I recently travelled to Barbados with my husband on a business/pleasure trip, to discover one of the jewels of the Caribbean. Barbados is 21 miles (34 km) by 14 miles (23 km), the population is about 300,000, with the residents residing throughout the eleven parishes on the island.
There are two seasons in Barbados; the wet season, which runs May thru December and the dry season, which runs December thru April. The average daytime high temperature in Barbados is 86 F (30 C). The temperature was definitely a welcome relief after leaving the stinging cold and feeling the warmth of the Bajan sun.
The currency in Barbados is the Barbadian dollar and the currency exchange is US$1 to BD2$.
Kelvin and I stayed with our relatives, the Grant/Kellman families on Bayley’s Plantation (this is a private residence and not available for public tours), it is located in St. Philip Parish, east on the island. Bayley’s Plantation was set up by Joseph Bayley, between 1719 – 1738. He owned 350 African slaves and by 1812 had expanded his plantation to 444 acres.
World renowned recording artist, Eddy Grant known for his hits Electric Avenue and Romancing The Stone, among many others, presently owns and resides on Bayleys Plantation, the largest former slave plantation in Barbados. The main plantation house still stands today; this is where Eddy Grant has his recording studio.
As I treaded on the sacred grounds, the experience was quite surreal sensing the curiosity, being given the authorization and feeling the warm welcome of the ancestral spirits. I felt hope and comfort as I stood next to the original slave chapel; I experienced a void as I sat under the massive tree where slaves were “hung like strange fruit.” And while sitting in original slave dwelling quarters, I was overwhelmed by the unrecorded stories of disappointments, the feelings of fear, sorrow, pain, loss and hopelessness. If only the walls would tell me the secrets!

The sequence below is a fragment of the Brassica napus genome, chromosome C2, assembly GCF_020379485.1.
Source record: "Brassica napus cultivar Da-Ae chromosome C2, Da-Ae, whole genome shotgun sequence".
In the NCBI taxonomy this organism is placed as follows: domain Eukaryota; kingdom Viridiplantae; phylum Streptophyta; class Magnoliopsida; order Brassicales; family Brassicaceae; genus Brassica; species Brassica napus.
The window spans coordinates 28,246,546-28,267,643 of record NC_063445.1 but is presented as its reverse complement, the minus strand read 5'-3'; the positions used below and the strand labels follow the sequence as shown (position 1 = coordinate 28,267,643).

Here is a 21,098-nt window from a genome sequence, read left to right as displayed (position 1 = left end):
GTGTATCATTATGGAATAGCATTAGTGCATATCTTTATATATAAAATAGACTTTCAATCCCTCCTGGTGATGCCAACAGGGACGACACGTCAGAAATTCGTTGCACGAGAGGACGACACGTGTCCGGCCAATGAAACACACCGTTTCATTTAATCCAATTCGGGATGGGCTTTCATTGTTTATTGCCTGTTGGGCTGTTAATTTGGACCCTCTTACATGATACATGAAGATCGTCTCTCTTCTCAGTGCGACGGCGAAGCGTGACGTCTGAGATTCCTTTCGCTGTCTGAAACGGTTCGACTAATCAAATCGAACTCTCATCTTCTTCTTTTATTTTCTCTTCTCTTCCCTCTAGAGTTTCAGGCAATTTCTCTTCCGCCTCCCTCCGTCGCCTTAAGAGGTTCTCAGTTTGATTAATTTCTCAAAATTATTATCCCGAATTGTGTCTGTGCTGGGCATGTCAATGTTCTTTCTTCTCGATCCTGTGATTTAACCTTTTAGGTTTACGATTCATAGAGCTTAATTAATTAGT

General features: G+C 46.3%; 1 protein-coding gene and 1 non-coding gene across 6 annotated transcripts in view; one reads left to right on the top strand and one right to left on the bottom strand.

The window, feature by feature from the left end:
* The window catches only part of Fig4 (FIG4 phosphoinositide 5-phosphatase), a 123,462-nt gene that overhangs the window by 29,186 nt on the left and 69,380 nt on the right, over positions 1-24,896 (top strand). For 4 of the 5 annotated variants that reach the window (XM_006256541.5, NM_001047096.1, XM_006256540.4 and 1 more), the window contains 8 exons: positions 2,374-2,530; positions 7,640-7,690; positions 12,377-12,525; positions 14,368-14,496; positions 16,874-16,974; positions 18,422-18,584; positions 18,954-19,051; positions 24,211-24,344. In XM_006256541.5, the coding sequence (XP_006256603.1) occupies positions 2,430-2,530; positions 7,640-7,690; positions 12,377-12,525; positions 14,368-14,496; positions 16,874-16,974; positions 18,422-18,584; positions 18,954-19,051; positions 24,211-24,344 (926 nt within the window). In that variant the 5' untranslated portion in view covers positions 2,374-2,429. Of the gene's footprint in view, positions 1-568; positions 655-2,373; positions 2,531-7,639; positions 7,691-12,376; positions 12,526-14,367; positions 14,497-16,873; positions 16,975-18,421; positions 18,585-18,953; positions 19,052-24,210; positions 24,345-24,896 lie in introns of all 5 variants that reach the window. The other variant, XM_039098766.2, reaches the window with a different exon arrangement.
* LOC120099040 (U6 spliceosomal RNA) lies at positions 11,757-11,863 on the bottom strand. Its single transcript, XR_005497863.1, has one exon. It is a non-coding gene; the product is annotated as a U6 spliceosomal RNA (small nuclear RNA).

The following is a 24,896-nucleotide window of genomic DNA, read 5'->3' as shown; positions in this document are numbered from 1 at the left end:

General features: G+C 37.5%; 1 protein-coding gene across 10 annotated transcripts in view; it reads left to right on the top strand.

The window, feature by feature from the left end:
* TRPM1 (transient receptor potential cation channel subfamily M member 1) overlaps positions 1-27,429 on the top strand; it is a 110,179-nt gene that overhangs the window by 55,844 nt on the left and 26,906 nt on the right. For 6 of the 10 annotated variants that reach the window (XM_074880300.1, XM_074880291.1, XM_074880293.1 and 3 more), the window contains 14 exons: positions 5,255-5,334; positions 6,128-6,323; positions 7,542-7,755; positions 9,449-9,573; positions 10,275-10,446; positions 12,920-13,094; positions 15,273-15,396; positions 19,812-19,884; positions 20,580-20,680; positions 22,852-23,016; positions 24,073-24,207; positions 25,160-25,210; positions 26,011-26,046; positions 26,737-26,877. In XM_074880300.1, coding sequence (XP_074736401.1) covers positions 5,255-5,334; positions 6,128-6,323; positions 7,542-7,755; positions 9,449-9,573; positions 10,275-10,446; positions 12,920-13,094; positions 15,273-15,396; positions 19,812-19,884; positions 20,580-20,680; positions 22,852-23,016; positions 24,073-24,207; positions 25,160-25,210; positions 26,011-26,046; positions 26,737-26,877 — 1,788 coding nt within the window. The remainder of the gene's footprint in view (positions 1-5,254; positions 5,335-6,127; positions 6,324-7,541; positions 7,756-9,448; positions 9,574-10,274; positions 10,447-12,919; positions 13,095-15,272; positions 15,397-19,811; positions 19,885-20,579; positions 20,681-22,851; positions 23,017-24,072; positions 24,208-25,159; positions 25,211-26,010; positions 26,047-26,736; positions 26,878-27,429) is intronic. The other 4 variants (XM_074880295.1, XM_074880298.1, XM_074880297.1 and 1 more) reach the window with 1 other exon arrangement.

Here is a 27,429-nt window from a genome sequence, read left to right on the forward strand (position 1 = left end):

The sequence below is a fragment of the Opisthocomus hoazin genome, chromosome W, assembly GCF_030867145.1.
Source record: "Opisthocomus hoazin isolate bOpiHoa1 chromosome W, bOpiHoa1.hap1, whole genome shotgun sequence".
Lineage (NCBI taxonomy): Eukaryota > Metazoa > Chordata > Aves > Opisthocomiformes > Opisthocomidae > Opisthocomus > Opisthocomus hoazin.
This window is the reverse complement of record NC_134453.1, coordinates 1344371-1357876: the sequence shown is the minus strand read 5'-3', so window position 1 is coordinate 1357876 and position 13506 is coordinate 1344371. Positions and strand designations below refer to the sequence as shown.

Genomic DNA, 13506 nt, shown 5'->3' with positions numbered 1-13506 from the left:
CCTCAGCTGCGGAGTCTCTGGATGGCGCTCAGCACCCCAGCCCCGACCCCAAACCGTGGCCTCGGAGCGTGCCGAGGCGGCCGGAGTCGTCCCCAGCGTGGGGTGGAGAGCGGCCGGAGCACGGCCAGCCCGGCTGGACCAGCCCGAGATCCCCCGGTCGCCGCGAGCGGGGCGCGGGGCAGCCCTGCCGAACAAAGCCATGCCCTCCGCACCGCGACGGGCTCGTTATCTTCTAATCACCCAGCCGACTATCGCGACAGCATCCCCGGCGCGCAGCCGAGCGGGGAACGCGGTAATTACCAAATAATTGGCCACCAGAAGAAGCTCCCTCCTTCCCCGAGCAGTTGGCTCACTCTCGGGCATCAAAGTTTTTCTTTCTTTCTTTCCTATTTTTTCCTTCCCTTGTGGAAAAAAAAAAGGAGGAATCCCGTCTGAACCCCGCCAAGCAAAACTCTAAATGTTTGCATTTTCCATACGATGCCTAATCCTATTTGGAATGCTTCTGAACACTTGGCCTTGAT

The plantation is important in the history of Barbados because of the April 16, 1816 revolt in Barbados against the white plantation owners led by a slave named Bussa. He was taken out of Africa and brought to Bayley’s Plantation; Bussa led the largest slave uprising of 400 against troops of the First West India Regiment, which began at Bayley’s Plantation and spread to other neighbouring plantations. Bussa was killed in the revolt; however, he remains a hero in Barbados for his fight for the freedom of enslaved Africans (Bussa’s Rebellion).
Over 70,000 Barbadians of African descent took to the streets singing the Barbadian folk song:
“Lick an Lock-up Done Wid, Hurray fuh Jin-Jin (Queen Victoria). De Queen come from England to set we free Now Lick an Lock-up Done Wid, Hurray fuh Jin-Jin” (old.antislavery.org)
It was a privilege to spend time on sacred grounds, where freedom fighters once lived, and died fighting for what we take for granted today. I can say with assurance, their names have been recorded on the right side of history; for which we continue to salute and celebrate them.
“A people without knowledge of their history is like a tree without roots.” ~Marcus Garvey~
Thank you for stopping by the blog, I always enjoy sharing with you!
I want to thank you for a fun-filled journey; 2015 has been an amazing year. Thank you for your love and support, I sincerely appreciate it.
Wishing you a happy, healthy, safe and successful 2016! See you again in the new year! xox
Vanessa Ferguson Kellman, MBA, BSc. is President & Founder of Studio 67 Makeup Artistry & The Etiquette Society
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Photography by Kelvin Kellman.